Operator: Good morning, my name is Steve and I'll be your conference operator today. At this time, I would like to welcome everyone to the Q4 Western Gas Partners and Western Gas Equity Partners Earnings Conference Call. All lines have been placed on mute to prevent any background noise. After the speakers' remarks, there will be a question-and-answer session. Thank you.
I would now like to turn the conference over to your host for today Benjamin Fink, Senior Vice President and Chief Financial Officer. Please go ahead sir.
Benjamin M. Fink - SVP, CFO and Treasurer: Thank you Steve. I'm glad you could join us today to discuss Western Gas's fourth quarter and full year 2012 results as well as our outlook for 2013. Please note that on this call, we will be referring to Western Gas Partners as WES and Western Gas Equity Partners as WGP. Joining me on the call today are Don Sinclair, our President and CEO; Danny Rea, our COO; and other members of the management team who will be available to answer your questions later in the call.
Before I turn the call over to Don, I'll remind you that this presentation contains estimates that are based on the best information available to us at this time and believe that these estimates are reasonable. However, a number of factors could cause actual results to differ materially from those that we discussed. You should read the full disclosure on forward-looking statements, our presentation slides, our latest 10-K, our other SEC filings and our press releases for the risks associated with our business and other relevant information. In addition, we'll be referencing certain non-GAAP measures on this call, so be sure to see the reconciliations in our earnings release.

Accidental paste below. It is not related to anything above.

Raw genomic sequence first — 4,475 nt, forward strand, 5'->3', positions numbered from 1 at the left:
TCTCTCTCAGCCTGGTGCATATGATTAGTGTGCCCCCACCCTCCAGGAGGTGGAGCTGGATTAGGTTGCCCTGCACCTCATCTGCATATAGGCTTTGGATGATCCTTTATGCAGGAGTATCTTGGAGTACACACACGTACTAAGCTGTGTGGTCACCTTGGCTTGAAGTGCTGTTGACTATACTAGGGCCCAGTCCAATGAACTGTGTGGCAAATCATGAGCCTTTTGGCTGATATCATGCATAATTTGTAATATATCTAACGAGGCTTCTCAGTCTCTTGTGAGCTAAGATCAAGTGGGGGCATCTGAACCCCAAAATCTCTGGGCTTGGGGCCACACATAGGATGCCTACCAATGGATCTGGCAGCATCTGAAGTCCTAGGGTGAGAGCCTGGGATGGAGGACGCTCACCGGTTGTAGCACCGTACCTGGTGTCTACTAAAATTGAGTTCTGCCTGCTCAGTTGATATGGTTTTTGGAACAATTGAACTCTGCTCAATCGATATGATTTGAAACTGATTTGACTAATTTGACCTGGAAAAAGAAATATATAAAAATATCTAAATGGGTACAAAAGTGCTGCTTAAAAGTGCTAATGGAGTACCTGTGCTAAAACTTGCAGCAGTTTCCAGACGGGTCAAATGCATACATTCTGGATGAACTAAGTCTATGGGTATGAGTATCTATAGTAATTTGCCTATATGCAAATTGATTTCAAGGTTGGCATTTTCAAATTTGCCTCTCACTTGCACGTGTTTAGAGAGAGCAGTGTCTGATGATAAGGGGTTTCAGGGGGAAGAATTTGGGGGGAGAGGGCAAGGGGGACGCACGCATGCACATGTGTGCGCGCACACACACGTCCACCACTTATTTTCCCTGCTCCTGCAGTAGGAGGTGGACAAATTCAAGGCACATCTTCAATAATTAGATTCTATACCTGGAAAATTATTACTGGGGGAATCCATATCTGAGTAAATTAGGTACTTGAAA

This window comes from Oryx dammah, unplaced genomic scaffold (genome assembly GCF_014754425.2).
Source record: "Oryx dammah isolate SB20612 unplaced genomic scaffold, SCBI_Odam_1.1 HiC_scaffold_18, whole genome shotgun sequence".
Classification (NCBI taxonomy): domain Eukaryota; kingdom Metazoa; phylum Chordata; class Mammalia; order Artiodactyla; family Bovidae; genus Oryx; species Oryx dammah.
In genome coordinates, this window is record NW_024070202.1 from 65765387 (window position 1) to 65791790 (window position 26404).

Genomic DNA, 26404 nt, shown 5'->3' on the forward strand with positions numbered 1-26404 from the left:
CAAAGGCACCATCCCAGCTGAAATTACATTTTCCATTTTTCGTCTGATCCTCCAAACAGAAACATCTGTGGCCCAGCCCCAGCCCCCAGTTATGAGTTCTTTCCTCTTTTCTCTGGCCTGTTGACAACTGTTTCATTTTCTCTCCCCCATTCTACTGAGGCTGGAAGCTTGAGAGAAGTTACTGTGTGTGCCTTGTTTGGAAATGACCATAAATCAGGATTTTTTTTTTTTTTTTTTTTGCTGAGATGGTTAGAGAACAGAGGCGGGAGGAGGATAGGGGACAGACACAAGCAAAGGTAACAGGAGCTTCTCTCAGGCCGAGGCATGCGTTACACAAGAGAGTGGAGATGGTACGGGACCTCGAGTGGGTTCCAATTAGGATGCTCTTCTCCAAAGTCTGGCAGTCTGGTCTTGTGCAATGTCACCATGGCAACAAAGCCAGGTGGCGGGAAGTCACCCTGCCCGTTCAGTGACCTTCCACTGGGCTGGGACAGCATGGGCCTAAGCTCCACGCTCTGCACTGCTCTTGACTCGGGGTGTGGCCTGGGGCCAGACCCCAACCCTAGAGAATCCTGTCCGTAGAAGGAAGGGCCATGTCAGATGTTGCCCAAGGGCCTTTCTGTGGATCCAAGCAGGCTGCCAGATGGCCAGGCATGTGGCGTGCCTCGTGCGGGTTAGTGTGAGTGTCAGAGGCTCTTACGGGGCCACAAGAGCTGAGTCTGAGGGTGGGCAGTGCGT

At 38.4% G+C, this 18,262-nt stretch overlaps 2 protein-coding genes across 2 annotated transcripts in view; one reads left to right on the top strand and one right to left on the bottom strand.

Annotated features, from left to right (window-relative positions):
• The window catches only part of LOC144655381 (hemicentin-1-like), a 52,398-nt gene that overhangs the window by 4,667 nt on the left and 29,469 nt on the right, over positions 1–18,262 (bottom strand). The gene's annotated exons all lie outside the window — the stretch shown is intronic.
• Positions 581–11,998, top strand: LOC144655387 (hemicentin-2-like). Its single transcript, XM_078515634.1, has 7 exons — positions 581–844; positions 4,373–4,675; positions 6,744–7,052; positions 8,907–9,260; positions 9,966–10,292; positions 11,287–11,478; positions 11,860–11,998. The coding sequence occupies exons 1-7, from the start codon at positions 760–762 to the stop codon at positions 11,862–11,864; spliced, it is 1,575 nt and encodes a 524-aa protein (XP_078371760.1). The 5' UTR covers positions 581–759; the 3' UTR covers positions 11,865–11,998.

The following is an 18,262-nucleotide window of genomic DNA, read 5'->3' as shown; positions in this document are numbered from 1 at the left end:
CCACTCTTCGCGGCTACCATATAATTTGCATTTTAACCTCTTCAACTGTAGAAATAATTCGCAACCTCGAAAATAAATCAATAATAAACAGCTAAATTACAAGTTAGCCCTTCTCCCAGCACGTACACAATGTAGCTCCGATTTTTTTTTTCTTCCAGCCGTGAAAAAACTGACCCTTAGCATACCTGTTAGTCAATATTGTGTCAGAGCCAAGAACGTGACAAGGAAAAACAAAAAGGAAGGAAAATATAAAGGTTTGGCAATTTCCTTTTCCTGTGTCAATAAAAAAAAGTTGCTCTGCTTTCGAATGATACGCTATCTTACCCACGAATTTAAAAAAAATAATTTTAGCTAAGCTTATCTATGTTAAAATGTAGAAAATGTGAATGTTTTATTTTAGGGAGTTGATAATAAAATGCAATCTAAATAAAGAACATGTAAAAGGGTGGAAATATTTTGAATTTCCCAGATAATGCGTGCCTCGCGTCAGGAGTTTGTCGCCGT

As a reminder, you can view and download all of these materials, including the slides that we will refer to on this call at www.westerngas.com.
Lastly for those of you who are unitholders of WES in 2012, I'm pleased to inform you that your K-1 will be available on our website by next week with paper copies to be mailed to you later in March. For those of you who are unitholders of WGP in 2012, your K-1 will be made available on our website in mid-March with paper copy to be mailed to you towards the end of the month.